As COVID cases drop, nursing homes feel like a new normal

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But while most residents of long-term care homes are now fully immunized, most other Americans are not, which means there are still plenty of opportunities for the virus to reenter facilities. The threat is compounded by reluctance to vaccinate among many long-term care workers. And there are unknowns about the effectiveness of vaccines in protecting long-term care residents as a specific group.

“It’s good to be optimistic,” says Jennifer Schrack, associate professor of epidemiology of aging at the Johns Hopkins Bloomberg School of Public Health. “But we still have to be diligent. It’s a new disease. We don’t know how it’s going to behave. We don’t know how the variants will behave… Just because you’re vaccinated doesn’t mean you can’t. not get it. “

This puts long-term care facilities across the country in a delicate interim phase. A return to a semblance of normality is now possible, but not without the maintenance of security measures. How careful facilities need to be is “the million dollar question,” says Schrack, who predicts confusion and stumbles are inevitable.

Beach balls in the garden

The Jewish Home Family includes a nursing home and an assisted living facility, where community activities that were either severely restricted or completely canceled during the pandemic are resuming. Almost all residents, except palliative care patients, and about 75% of staff are fully immunized against COVID-19.

Residents can now eat among themselves in the dining rooms, take exercise classes in the boxing gymnasium or rehearse for the next annual musical, The Lion King, which had to be postponed last year.

Infection control protocols are still in effect, including wearing masks, social distancing where possible, and capping the number of people participating in each activity, per federal guidelines. But these activities represent some of the first socializing opportunities residents have had in months.

“In many ways, we’re coming back to ourselves,” says Silver Elliott, who calls the coming months of programming at the Jewish Home Family “Project Welcome Home”.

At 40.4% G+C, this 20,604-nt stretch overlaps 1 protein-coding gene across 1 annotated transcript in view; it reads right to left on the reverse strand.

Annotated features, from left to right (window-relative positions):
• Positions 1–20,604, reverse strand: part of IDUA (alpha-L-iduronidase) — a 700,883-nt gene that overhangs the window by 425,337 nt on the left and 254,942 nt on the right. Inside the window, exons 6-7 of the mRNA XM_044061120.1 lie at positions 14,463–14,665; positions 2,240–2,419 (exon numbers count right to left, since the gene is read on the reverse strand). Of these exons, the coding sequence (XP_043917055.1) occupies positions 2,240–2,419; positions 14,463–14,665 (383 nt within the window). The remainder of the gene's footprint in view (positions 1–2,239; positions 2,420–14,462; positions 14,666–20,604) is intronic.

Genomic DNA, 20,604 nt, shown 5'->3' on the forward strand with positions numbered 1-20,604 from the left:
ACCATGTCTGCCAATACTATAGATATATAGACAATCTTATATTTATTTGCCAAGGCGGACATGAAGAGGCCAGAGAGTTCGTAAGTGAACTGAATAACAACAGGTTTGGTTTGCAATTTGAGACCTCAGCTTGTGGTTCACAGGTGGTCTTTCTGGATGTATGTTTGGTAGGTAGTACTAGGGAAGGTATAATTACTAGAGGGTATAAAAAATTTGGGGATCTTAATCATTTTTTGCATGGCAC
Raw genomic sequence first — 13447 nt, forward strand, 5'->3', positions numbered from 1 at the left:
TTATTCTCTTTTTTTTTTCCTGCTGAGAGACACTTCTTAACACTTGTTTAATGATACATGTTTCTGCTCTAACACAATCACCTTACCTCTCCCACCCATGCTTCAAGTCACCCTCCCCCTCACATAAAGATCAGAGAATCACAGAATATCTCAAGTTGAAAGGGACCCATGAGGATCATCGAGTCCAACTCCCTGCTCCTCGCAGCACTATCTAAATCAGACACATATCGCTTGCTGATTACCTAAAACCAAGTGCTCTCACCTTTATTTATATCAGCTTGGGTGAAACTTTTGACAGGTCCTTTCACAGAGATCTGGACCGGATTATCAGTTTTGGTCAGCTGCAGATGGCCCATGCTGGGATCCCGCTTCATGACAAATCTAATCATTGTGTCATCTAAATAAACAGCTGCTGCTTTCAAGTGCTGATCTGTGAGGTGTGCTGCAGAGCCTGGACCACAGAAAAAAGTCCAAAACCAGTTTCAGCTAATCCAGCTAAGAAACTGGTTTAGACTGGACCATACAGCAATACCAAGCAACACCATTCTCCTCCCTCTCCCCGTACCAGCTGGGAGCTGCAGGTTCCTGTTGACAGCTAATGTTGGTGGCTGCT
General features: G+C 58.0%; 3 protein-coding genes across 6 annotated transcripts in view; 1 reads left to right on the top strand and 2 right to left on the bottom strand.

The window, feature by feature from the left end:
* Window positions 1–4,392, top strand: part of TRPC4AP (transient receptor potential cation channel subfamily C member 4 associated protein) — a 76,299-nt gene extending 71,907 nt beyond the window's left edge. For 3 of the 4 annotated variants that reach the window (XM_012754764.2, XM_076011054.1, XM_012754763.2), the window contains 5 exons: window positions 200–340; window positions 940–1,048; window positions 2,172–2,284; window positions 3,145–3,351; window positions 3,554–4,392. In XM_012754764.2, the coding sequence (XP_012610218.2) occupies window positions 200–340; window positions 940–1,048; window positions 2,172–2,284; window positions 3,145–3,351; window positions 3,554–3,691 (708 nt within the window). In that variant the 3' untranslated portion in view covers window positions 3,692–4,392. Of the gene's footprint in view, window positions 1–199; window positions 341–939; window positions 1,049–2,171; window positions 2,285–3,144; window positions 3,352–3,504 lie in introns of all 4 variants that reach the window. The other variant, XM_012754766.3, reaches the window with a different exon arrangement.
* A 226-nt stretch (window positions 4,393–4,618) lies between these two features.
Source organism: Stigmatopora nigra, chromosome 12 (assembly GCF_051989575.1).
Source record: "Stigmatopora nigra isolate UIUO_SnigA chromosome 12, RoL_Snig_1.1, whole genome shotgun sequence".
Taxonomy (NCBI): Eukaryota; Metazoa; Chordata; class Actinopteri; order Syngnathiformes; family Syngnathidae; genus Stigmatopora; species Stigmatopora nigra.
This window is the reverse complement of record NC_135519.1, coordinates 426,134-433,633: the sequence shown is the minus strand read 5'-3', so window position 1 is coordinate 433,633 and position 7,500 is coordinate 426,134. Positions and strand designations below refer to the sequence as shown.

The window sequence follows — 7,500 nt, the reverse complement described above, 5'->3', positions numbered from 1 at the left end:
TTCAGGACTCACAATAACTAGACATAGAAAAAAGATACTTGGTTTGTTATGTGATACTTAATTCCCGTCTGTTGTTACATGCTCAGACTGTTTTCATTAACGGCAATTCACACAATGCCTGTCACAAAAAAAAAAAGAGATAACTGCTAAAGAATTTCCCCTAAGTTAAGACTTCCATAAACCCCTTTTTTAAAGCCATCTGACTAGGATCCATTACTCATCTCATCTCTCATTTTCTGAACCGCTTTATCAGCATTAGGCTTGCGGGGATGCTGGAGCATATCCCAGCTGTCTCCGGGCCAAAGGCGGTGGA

The past year’s toll on residents is clear, she says: “Cognitive decline is significant and it breaks my heart.” Her facility’s activities are focused on ending isolation and overhauling restrictive environments as quickly as possible, while remaining cautious.

The Holly Heights Nursing Center in Denver takes a similar approach. Now that the majority of residents and staff at the facility are fully immunized, bingo and exercise classes are back on the agenda, as are some group meals. But precautions, such as masks and social distancing, continue.

And where possible, the center continues to follow federal recommendations for hosting activities outside, where the coronavirus is much less likely to spread. On a particularly hot day in early March, Executive Director Janet Snipes jumped at the chance to detonate beach balls and invite residents to pass them around the garden, soaking up the sun.

“It was a lot of fun,” Snipes said. “After such a devastating year, you could see that spirits were starting to improve.”

Punch for visitors

In many establishments, visits are also resuming. New recommendations this month from the Centers for Medicare & Medicaid Services (CMS), which regulate the more than 15,000 nursing homes in the United States, represent the most dramatic steps towards reuniting residents with their loved ones since nursing homes were first closed to guests in March 2020.

Citing widespread immunizations and declines in COVID-19 infections, CMS said that “the facilities should allow indoor visitation at all times and for all residents. [regardless of vaccination status]. “There are exceptions, including for residents who have COVID-19 or who are not vaccinated and in high-risk environments.

Fully immunized residents can choose to have close contact with visitors, the recommendations say, including touching and hugging while wearing a face mask and washing their hands before and after. The CMS recognized “the toll that separation and isolation have taken” on residents and said “there is no substitute for physical contact”.


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